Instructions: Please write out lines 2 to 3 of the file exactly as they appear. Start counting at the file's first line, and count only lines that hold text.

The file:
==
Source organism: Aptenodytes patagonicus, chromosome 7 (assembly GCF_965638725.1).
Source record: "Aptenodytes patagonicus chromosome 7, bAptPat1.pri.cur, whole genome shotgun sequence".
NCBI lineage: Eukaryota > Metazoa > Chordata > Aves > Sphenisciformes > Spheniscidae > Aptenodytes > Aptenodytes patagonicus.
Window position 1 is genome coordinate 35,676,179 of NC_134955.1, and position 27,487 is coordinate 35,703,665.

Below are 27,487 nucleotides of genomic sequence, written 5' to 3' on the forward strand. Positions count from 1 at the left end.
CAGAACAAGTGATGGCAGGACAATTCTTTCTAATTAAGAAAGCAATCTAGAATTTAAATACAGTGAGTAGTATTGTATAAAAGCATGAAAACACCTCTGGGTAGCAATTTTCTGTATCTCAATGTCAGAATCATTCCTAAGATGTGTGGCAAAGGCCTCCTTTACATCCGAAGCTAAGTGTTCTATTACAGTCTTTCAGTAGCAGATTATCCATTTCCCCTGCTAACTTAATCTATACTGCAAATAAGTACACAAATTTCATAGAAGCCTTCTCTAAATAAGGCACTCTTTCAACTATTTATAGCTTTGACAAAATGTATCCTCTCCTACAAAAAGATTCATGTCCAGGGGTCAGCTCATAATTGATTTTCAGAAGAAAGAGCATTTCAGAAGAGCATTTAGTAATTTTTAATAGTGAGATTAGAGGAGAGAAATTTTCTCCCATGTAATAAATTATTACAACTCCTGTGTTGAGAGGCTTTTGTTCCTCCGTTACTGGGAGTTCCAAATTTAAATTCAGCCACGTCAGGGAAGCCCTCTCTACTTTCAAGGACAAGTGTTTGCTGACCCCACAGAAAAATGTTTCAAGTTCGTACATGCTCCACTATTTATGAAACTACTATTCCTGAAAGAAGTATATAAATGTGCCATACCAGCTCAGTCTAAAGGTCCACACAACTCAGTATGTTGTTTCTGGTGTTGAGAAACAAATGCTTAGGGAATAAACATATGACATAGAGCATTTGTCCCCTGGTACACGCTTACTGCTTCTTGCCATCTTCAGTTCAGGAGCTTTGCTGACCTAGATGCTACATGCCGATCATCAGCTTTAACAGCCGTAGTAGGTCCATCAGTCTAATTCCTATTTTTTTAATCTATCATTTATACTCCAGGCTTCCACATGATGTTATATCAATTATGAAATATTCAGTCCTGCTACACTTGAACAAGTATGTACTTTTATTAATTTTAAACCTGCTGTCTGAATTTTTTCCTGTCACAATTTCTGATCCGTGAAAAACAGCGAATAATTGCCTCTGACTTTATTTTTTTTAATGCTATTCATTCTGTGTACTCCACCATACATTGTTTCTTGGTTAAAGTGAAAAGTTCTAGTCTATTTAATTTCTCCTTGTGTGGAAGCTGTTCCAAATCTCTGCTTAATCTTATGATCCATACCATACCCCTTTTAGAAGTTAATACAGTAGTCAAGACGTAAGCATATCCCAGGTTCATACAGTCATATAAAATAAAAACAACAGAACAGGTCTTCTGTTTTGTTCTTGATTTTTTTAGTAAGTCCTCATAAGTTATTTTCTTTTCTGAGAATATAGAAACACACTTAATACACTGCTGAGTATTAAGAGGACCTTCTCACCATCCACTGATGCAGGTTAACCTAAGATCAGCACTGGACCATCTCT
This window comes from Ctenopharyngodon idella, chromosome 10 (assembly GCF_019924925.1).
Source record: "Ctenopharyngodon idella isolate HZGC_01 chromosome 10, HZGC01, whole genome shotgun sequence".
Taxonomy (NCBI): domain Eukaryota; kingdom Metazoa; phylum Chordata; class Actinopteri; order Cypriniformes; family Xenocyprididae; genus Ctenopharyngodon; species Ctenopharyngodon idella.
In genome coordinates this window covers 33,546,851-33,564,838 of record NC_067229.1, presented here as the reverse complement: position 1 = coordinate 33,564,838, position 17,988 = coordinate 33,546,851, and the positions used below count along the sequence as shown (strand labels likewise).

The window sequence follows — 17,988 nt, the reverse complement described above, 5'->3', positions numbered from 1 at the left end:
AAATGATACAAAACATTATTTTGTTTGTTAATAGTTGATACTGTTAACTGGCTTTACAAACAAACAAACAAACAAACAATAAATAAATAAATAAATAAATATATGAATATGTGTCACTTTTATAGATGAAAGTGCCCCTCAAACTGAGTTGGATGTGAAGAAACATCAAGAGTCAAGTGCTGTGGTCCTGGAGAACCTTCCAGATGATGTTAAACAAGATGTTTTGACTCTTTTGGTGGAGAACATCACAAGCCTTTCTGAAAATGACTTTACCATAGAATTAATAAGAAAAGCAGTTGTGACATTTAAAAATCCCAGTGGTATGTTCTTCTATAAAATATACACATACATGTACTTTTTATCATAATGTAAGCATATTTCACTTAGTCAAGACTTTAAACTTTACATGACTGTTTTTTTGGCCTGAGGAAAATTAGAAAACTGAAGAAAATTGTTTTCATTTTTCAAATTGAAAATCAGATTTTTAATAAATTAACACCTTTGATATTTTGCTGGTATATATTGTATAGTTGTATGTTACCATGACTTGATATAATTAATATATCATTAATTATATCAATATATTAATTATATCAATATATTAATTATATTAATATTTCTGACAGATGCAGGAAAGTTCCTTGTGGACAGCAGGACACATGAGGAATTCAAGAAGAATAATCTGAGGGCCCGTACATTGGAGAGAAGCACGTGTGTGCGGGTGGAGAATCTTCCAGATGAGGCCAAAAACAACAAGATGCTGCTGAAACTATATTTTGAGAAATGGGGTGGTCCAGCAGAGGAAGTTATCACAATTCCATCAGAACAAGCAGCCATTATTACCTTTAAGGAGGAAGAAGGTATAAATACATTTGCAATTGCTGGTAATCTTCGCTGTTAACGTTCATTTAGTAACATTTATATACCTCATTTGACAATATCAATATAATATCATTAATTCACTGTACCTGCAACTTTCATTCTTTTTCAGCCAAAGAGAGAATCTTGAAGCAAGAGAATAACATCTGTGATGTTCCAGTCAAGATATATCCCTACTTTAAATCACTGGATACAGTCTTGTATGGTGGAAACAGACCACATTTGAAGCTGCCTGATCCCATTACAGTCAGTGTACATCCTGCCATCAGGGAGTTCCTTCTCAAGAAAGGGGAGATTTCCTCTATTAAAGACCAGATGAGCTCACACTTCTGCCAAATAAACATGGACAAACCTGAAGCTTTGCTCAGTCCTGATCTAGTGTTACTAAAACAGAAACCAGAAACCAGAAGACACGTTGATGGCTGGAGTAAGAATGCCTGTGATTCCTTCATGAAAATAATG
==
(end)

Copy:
Source record: "Aptenodytes patagonicus chromosome 7, bAptPat1.pri.cur, whole genome shotgun sequence".
NCBI lineage: Eukaryota > Metazoa > Chordata > Aves > Sphenisciformes > Spheniscidae > Aptenodytes > Aptenodytes patagonicus.